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Bushell v Faith

[1970] 1 All ER 53

Case summary last updated at 21/01/2020 21:33 by the Oxbridge Notes in-house law team.

Judgement for the case Bushell v Faith

Private company had 300 shares, divided equally between A, B and C. Company’s articles provided that where a vote was called on the removal of a  director, that director’s shares would have three votes per share (as opposed to the usual one). A and B proposed ordinary resolution to remove C, and claimed it passed 200 shares to 100; C claimed that by virtue of articles, his shares had three votes each when voting on resolution and therefore the resolution was defeated 300 votes to 200. Held:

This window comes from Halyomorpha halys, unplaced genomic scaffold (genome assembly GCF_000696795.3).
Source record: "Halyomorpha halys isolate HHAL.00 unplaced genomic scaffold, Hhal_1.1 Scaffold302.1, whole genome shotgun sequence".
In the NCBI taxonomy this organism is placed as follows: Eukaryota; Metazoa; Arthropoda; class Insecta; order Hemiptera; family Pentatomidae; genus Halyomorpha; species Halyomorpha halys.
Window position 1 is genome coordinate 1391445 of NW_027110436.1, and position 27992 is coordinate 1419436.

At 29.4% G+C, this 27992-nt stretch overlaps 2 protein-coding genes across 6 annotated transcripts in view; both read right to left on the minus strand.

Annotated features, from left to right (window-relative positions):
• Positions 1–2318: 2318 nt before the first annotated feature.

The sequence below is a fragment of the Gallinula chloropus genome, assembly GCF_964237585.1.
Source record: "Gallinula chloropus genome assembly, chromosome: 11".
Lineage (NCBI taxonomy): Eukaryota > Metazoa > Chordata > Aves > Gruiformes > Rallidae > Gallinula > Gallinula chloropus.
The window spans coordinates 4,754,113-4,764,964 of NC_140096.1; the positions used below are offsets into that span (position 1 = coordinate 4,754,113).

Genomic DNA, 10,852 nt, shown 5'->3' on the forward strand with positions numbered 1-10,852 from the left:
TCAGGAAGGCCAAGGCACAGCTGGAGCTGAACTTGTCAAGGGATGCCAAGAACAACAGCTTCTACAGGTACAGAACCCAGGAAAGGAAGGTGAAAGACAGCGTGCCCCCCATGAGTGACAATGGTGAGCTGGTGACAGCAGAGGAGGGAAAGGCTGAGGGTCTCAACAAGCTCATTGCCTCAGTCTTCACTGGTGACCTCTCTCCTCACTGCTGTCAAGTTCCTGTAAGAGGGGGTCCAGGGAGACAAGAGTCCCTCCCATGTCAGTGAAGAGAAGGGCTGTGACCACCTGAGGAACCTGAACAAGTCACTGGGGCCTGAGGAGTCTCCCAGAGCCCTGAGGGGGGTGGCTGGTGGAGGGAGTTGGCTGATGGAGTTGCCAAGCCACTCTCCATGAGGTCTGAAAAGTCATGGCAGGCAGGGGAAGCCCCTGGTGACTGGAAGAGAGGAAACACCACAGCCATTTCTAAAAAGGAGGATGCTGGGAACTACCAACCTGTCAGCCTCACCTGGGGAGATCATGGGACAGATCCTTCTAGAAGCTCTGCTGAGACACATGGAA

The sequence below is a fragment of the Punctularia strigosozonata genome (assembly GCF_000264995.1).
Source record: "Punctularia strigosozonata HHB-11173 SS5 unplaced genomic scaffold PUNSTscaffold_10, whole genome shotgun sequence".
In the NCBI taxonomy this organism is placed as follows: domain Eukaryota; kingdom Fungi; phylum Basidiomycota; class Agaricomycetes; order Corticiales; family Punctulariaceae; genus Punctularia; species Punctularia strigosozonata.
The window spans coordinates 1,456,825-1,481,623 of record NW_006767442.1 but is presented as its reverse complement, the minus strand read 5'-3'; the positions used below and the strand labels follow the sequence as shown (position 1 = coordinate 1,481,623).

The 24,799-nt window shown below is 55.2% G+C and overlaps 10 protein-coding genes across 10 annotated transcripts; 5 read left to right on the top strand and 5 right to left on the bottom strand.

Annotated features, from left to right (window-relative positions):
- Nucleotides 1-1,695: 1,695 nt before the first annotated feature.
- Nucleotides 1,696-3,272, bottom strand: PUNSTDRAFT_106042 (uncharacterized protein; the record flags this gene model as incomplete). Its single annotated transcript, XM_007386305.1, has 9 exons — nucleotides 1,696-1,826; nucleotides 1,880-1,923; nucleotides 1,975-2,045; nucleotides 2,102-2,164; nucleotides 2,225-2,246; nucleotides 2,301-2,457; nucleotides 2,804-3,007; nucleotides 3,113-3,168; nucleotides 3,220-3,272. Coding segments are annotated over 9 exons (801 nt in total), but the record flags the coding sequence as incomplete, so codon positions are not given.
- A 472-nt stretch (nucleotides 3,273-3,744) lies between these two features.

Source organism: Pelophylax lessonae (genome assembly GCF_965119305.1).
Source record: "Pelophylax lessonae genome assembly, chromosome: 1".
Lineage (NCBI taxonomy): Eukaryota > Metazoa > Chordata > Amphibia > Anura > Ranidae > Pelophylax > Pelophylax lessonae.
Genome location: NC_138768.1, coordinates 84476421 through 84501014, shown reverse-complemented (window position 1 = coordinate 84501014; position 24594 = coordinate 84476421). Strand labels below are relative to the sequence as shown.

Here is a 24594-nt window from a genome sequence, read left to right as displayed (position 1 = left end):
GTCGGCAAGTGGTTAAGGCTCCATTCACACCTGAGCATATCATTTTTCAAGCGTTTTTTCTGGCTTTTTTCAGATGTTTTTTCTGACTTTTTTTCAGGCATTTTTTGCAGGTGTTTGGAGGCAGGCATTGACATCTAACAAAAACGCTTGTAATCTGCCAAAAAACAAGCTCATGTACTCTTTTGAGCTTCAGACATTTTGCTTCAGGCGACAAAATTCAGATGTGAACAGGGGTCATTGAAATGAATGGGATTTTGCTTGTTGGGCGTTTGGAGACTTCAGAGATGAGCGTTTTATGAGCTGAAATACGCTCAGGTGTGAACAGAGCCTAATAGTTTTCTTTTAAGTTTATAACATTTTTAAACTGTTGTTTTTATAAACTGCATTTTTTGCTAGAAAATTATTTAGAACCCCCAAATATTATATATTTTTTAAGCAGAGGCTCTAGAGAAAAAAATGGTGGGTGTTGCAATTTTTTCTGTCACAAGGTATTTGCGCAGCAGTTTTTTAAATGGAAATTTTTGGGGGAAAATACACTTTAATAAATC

·       Is nothing unobjectionable about special class rights attaching to shares only on specific occasions.
·        Thus it is possible for special class rights to make a director virtually irremovable.
·        IN any case, listed companies cannot circumvent s.168 through special rules such as these.
Ø  Thus ability to block removal of director via articles restricted to private companies

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